Tales from the Jazz Side with Michael Franks, episode #1

This month’s Tales will be coming from legendary singer-songwriter Michael Franks.

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Although he is often referred to as a smooth jazz singer-songwriter, I find that description to not be altogether accurate. I consider him to be a jazz evolutionary singer songwriter, whose music covers all the subtle colors and diversity that writing music is all about today. His music is completely accessible to all genres, which is demonstrated by the all the different artists who have recorded his songs. He’s even been sampled by hip-hop artists. Those of you who think that he should be summed up and comfortably placed in the “smooth” jazz category are perhaps not the officiandos you claim yourself to be. I know them’s are fighting words, so be it. I will not go into what I think jazz is and what I think jazz is not. I don’t need to, because I live it each day of my life. It is my life experience.

If you surf the web, you will find endless information about Michael. This bio was taken from wikipedia.

About Michael Franks

Michael Franks (born September 18, 1944 in La Jolla, California) is a jazz singer and songwriter from the United States. He has recorded with a variety of well-known artists, such as Patti Austin, Brenda Russell, Art Garfunkel, David Sanborn and Peggy Lee. His songs have been recorded by Lyle Lovett, The Manhattan Transfer, Patti Labelle, Carmen McRae, Diana Krall, Shirley Bassey, Ringo Starr, Natalie Cole and The Carpenters.

Franks grew up in southern California with his father Gerald, his mother Betty and two younger sisters. Although no one in his family played music, his parents loved swing music and his early influences included Peggy Lee, Nat King Cole, Ira Gershwin, Irving Berlin and Johnny Mercer. At age 14 Franks bought his first guitar, a Japanese Marco Polo for $29.95 with six private lessons included – the only music education that he received.

At University High in San Diego, Franks discovered the poetry of Theodore Roethke with his off-rhymes and hidden meter. In high school, he began singing folk-rock, accompanying himself on guitar. Studying English at UCLA Michael discovered Dave Brubeck, Patti Page, Stan Getz, João Gilberto, Antonio Carlos Jobim and Miles Davis. He never studied music in college or later,[2] but earned a Bachelor of Arts degree from UCLA in comparative literature in 1966 and a Master of Arts degree from the University of Oregon in 1968. He had a teaching assistantship in a Ph.D. program in American literature at the University of Montreal before returning to teach part-time at UCLA.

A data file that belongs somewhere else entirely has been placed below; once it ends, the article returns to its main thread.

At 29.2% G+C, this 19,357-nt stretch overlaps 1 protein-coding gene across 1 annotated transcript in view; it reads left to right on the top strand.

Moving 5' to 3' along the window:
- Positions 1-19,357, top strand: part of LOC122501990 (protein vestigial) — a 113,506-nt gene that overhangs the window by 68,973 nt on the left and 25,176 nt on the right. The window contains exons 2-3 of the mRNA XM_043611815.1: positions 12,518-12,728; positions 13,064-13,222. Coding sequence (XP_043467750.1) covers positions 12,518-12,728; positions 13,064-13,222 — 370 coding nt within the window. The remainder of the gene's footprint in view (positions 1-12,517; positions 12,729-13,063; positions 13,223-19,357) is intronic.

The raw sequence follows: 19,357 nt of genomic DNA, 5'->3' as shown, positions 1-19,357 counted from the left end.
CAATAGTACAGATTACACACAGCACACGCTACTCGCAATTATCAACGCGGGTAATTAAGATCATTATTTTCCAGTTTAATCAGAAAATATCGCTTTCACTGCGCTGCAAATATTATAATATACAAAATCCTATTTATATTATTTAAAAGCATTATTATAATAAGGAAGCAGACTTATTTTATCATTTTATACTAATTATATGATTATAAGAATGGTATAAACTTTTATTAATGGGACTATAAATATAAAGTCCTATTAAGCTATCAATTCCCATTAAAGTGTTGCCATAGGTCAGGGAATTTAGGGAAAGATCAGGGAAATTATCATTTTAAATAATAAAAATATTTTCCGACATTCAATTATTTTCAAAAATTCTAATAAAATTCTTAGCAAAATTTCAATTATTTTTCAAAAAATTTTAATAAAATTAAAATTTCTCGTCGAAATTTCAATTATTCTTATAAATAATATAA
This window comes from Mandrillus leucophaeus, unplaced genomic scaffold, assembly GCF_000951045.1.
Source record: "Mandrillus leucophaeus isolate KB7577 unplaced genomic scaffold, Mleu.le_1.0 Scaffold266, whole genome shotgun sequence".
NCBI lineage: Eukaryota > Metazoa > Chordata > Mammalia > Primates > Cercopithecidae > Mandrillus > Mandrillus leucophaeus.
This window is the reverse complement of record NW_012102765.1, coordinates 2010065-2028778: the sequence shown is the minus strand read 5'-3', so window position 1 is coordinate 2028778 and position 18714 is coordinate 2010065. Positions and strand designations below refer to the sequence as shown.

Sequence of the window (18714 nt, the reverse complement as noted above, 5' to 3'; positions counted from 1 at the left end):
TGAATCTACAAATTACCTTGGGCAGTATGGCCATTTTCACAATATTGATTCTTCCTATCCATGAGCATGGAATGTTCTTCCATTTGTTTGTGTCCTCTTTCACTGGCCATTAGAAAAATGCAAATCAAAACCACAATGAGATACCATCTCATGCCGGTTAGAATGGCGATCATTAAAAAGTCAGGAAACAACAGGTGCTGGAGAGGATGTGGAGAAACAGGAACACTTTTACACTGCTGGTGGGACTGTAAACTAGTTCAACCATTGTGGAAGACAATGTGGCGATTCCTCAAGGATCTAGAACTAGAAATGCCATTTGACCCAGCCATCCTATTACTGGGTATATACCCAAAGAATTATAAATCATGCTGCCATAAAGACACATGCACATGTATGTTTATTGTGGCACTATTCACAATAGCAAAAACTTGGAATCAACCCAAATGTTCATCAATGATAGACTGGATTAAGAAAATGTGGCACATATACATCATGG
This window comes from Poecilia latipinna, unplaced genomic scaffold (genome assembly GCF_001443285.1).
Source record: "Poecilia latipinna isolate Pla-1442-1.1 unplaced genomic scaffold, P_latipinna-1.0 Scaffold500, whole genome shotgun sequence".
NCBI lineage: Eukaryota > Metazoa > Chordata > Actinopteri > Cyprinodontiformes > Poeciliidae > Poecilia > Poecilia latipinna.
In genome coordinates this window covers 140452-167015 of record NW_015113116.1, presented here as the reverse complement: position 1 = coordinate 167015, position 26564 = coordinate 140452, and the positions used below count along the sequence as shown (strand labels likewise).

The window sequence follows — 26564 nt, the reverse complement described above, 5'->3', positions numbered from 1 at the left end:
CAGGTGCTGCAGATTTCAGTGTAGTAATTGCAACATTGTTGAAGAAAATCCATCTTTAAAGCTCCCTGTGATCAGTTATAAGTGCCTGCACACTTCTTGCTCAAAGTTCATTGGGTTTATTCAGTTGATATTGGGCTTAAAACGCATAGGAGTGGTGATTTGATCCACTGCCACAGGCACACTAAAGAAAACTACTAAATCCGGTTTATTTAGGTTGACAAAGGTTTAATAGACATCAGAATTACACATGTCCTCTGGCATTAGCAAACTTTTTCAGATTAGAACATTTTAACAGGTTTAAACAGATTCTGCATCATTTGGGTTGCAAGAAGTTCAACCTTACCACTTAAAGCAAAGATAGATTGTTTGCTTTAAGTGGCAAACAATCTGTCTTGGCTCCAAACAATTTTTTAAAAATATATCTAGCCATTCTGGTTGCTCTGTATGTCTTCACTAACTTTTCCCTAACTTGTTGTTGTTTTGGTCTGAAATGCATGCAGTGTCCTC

During this time Franks started writing songs, starting with the antiwar musical Anthems in E-flat starring Mark Hamill. He also composed music for the films Count Your Bullets, Cockfighter, and Zandy’s Bride, starring Liv Ullmann and Gene Hackman. Sonny Terry and Brownie McGhee recorded three of his songs, including “White Boy Lost in the Blues” on their album Sonny & Brownie. Franks played guitar, banjo and mandolin on the album and joined them in touring. In 1973, he recorded an eponymous album, later reissued as Previously Unavailable, which included the minor hit “Can’t Seem to Shake This Rock ‘n Roll”.

In 1975 Franks released his second album The Art of Tea, beginning a long relationship with Warner Brothers Music. The Art of Tea featured Joe Sample, Larry Carlton and Wilton Felder of The Crusaders and included the hit song “Popsicle Toes”. His third album, Sleeping Gypsy (1977), which includes the song “The Lady Wants to Know”, was partially recorded in Brazil. Around this time, percussionist Ray Armando gave Franks a cabasa, which became a signature instrument for him to play on stage when he was not playing guitar. Burchfield Nines (1978), which includes the song “When the Cookie Jar Is Empty”, reflects his move to New York City and features more of an East Coast sound. Since then, Franks has recorded more than 15 albums.

His best known works include “When I Give My Love to You”, “Popsicle Toes”, “Monkey See, Monkey Do”, “Tiger in the Rain”, “Rainy Night in Tokyo”, and “Tell Me All About It”. His biggest hit came in 1983 with “When Sly Calls (Don’t Touch That Phone)” from the album Passionfruit. Radio hits include “Your Secret’s Safe With Me” from 1985’s Skin Dive, and “Island Life” from 1987’s The Camera Never Lies.

Michael has an official website www.michaelfranks.com. He also has a Facebook fan page.

In this months podcast Michael will talk about his current projects. And we will be delving into the deep water of what he thinks is scary. In the final segment that we will ask Mr. Franks the question, what was one of his most scariest live performance moments. You may be surprised by what you hear. So join us for this ear tingling episode from Tales from the Jazz Side.

Listening party section:

Check out Michael’s latest CD Time Together (click on image to listen to samples)

 

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